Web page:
While typically not required, you may want to consider contributing to your CPF for several reasons. Firstly, as a Singaporean, you can use your CPF for housing, education and it helps you build up your long-term retirement nest egg. This is especially since the 2.5% you earn from your CPF Ordinary Account and the 4.0% you earn from your CPF Special Account is better than the bank interest rates. This is also risk-free – which means there is no risk of losing money and a guarantee that you will earn the returns, unlike investments.
A mandatory payment you have to make as a freelancer is income tax (if you earn more than $20,000 a year). Again, depending on the type of business entity you have incorporated, you need to look into how to pay your income tax, both personal and corporate income tax (if required). Self-contributing to your CPF is actually an expense that can lower the amount of tax you pay. By contributing to your CPF accounts, you can also stand to receive tax reliefs.
Circling back to the earlier points, having a separate bank account for personal and business expenses, as well as keeping sufficient liquidity buffer, will help keep these worries at bay. As a freelancer and gig worker, focusing as much time and effort on money-generating tasks like project deliverables brings in the cash.
4. Secure yourself with adequate insurance
Thanks to the mandatory requirement of contributing to your Medisave, freelancers and gig workers are automatically covered for basic medical insurance via MediShield Life and basic severe disability insurance via CareShield Life (or ElderShield). However, basic insurance protection may not be sufficient for freelancers, especially since you cannot bank on any extra corporate insurance for private hospitals or any disability or critical illness issues. This is also important since you do not have paid sick leaves and hospitalisation leave.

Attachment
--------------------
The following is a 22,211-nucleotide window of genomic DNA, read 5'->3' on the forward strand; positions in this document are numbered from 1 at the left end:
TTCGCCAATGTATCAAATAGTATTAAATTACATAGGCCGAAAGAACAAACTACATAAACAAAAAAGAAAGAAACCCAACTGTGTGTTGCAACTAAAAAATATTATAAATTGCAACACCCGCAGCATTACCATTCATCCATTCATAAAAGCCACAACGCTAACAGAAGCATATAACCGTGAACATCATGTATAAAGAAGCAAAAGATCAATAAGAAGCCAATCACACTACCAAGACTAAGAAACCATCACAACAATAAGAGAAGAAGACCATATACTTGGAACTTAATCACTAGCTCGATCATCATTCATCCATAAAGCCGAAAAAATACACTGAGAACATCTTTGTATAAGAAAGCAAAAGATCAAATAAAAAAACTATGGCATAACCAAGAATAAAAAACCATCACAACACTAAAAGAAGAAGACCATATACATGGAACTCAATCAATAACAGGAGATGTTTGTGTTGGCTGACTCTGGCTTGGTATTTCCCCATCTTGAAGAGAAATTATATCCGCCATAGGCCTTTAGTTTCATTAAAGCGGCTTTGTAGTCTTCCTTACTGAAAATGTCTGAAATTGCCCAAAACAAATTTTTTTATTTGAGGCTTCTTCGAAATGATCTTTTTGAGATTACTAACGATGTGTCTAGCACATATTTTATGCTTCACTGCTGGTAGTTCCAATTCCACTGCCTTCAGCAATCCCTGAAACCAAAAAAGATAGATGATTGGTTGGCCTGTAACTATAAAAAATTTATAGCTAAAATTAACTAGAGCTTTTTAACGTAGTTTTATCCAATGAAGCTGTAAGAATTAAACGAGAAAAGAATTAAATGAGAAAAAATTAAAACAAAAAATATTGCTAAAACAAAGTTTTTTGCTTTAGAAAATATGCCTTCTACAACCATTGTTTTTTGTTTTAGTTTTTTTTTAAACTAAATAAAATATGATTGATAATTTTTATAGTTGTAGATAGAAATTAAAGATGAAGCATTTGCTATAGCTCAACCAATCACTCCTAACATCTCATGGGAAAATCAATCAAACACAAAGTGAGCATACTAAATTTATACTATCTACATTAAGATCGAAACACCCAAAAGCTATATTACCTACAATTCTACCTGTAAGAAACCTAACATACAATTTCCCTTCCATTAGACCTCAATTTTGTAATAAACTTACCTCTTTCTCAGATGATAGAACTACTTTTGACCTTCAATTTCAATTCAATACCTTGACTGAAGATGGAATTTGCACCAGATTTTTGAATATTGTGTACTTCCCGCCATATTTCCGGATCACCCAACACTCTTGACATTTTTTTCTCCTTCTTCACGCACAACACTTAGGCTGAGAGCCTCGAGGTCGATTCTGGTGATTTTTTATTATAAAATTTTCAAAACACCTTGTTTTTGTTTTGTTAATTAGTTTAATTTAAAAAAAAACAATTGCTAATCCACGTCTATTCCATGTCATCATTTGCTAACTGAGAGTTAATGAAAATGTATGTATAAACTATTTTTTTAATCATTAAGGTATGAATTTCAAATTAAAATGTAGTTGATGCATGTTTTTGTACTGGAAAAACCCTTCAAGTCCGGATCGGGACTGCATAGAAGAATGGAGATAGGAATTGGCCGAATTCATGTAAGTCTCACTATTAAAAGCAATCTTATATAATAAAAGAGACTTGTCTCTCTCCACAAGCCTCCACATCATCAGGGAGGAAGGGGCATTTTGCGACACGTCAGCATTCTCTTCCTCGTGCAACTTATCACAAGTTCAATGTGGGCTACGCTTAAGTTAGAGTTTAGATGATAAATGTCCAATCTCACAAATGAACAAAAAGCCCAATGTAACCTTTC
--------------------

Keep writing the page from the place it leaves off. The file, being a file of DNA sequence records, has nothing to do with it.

Once you are sick and unable to do work, you stop getting paid. Worse still, you have to continue paying for your business expenses.
For these reasons, you need to supplement your MediShield Life and CareShield Life with adequate hospitalisation insurance coverage, that precludes higher class wards or private hospitals if you wish, in addition to insurance coverage for critical illness, personal accident and disability.
You can also consider insurance for freelancers, such as Gigacover, which provides income protection if you are unable to work due to illness or injury, and cash payouts for every day of valid medical leave. As this type of policy is relatively new, you should read the terms and conditions in detail as well. Doing this will protect you in the case that you fall ill or get injured and are unable to fork out the hefty medical expenses that come with treatment.
Beyond that, having an income protection plan is just as important to cover you in case you are not able to work in the long term. As a freelancer, you are often the sole person operating your business and not being able to work means you will face difficulties in making ends meet. If you want more insurance coverages such as life insurance or business insurance, and find it hard to justify paying high premiums, you can also factor your premium fees into your hourly rate when you invoice your clients.
Defining clear lines between personal and business expenses
Freelancers and gig workers must define clear lines between personal and business finances. Not only does this help you manage your business better and ease your workload when accounting for taxes, but it also ensures that you are covering yourself against potential downfalls due to any unforeseen circumstances that hinder your income generation. Having sufficient savings and investments (insurance or otherwise) is akin to preparing an umbrella in case of rainy days in the future.
And, if you need some more help figuring things out, you can make use of the Autumn app, a digital financial and wellness solution that gives you an overview of your finances, helps you plan for the future and achieve your life goals, no matter what stage you’re at. Join our waitlist at – http://www.autumn.sg
* The information in this article is not intended to be and does not constitute financial advice, investment advice, trading advice, or recommendation of any sort offered or endorsed by Autumn.